Agriculture Seasonal Recipes

December 12, 2014 at 10:27 am

Putting Up Your Fall Harvest: Cabbage

This series is for farmers, gardeners, or anyone overloaded with produce. Written by Monica Johnson, a woman who farmed her way from Brooklyn, NY to her current home in Deep East Texas, “Putting Up Your Harvest” is full of tips and tricks to keep your food waste down and your culinary enjoyment lasting throughout the colder seasons. Enjoy these clever ways to preserve your fruitful harvest.

Cabbage is a brassica, related to broccoli and cauliflower. The cabbages you buy at the grocery store are aptly named green, red, or white (also called Dutch), but savoy and Napa have become popular recently. Cabbage is used to make Kimchi, sauerkraut, coleslaw (most popular in America) and is a great source of vitamin C, vitamin K, and dietary fiber.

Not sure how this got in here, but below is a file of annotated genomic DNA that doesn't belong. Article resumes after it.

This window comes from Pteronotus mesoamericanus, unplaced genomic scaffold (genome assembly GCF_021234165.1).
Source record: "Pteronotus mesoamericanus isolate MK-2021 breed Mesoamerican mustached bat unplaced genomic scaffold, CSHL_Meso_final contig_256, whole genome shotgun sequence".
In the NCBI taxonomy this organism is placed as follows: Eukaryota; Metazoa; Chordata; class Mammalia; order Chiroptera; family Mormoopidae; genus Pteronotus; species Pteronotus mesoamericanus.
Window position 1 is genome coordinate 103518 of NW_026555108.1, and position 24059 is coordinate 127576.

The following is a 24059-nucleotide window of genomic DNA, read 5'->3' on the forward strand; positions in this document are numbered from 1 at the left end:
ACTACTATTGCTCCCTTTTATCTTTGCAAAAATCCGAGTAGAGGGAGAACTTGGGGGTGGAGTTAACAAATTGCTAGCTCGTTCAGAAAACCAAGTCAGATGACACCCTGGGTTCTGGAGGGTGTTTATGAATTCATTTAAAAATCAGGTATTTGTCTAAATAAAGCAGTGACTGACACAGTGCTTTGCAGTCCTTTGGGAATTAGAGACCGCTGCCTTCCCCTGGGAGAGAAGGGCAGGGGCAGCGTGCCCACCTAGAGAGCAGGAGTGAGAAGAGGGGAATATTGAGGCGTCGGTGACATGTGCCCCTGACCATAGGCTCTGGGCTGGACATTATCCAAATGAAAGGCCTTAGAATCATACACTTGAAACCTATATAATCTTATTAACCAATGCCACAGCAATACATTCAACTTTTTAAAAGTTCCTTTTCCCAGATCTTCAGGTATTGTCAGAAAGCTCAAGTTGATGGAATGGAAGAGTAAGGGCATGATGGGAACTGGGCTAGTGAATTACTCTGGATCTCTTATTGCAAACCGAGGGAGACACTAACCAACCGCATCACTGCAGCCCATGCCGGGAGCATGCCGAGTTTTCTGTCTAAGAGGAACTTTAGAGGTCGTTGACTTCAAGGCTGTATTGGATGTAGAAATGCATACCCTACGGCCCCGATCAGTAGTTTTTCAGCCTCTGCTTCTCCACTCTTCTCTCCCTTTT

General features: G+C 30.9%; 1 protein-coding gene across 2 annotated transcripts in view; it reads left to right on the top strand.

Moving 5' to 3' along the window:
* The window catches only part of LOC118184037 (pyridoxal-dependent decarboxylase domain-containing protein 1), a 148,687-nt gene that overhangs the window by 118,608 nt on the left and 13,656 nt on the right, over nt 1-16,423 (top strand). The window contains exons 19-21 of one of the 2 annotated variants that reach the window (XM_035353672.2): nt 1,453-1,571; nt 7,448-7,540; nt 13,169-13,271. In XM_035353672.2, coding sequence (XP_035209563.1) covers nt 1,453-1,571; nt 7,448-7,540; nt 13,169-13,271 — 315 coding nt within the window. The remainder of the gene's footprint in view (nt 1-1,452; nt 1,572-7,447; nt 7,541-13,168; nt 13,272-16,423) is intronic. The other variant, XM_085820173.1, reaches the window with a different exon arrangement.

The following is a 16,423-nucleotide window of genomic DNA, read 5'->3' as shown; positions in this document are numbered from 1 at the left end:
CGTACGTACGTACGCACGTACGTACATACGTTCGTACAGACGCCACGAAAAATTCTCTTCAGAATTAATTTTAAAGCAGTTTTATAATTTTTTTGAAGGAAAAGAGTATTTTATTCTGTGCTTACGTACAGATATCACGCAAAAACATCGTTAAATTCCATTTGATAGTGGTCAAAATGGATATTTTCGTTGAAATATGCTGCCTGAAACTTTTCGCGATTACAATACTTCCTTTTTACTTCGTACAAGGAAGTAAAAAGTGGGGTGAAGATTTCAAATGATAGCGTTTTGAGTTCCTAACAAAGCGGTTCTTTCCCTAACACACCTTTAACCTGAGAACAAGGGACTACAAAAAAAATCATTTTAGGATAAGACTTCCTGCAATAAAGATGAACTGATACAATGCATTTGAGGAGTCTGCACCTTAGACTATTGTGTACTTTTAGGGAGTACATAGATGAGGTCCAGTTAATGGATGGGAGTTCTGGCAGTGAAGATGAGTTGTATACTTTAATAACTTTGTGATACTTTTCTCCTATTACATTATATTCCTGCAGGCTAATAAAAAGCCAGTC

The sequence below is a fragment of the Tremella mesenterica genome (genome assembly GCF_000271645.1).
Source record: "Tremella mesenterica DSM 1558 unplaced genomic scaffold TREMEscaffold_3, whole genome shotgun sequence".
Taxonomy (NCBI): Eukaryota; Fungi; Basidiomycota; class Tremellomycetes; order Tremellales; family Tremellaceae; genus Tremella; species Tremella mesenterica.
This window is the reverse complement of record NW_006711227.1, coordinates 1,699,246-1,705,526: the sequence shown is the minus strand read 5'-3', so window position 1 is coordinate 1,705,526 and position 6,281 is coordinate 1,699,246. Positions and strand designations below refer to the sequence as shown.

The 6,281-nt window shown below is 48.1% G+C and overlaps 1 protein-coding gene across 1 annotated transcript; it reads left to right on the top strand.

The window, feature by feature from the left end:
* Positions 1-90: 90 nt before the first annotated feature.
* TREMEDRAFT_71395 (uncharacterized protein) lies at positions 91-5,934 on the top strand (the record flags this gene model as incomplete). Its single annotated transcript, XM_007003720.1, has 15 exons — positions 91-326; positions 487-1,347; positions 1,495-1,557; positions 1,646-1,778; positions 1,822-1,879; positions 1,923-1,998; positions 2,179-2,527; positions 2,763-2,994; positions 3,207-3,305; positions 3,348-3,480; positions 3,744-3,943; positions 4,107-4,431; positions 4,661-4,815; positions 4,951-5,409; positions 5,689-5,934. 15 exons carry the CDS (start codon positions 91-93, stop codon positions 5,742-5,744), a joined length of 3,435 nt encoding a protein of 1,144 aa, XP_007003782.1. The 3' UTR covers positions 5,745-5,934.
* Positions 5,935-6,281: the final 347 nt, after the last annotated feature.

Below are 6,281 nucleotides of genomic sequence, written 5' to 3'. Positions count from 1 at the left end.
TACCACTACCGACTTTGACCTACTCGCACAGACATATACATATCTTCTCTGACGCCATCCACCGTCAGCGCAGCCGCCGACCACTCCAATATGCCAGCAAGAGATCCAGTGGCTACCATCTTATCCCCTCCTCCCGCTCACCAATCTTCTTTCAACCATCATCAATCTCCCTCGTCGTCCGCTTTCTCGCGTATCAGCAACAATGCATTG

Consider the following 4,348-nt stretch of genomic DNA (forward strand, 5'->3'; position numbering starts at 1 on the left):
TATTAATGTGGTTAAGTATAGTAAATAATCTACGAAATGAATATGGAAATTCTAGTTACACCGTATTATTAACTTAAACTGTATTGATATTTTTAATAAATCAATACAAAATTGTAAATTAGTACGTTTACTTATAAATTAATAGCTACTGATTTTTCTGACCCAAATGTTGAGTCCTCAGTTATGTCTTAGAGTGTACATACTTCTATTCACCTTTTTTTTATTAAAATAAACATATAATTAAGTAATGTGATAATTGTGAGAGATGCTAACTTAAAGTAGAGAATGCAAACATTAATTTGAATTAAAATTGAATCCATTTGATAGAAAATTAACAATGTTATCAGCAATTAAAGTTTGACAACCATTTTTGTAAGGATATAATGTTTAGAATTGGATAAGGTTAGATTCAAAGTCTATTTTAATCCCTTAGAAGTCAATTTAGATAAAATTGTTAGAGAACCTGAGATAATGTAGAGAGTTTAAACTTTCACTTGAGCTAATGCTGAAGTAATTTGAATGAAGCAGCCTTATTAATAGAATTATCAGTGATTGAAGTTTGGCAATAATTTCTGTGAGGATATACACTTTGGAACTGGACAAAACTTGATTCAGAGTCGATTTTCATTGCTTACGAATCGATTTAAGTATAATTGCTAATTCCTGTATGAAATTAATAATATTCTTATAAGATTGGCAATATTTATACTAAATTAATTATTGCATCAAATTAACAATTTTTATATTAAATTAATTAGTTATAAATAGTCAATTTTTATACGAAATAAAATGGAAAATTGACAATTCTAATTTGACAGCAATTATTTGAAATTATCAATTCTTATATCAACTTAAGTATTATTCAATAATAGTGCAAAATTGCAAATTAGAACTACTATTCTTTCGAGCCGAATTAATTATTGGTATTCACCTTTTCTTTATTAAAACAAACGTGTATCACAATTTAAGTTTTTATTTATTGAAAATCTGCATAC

Credit: Nick Saltmarsh

Credit: Nick Saltmarsh

My cabbage is finally starting to form into the ball shape that we all recognize, though I’m still several weeks away from harvesting it.

If you are in the midst of a cabbage overload here are six ways to put it up for the winter!

1. Freeze it. You can blanche and freeze cabbage, but that’s so boring; instead make freezer coleslaw!

2. Dry it. Dry it and add to soup, quiche, and frittata or make a tasty chip (move over kale).

3. Ferment it. Cabbage is the main ingredient for Kimchi and sauerkraut. You can also make a drink called Kavass. Originally a fermented bread drink from Russia, it’s super easy to make using only vegetables.

4. Soup it. Cabbage soups are wonderful, especially when you’re sick. Make a big batch, freeze and thaw when you feel the sniffles coming on.

5. Roll it. These cabbage rolls are a great, especially for those who don’t love the strong taste of raw cabbage. Freeze the leftovers and enjoy at a later date.

6. Store it. You can store cabbage for months in your refrigerator if done properly.

-Monica Johnson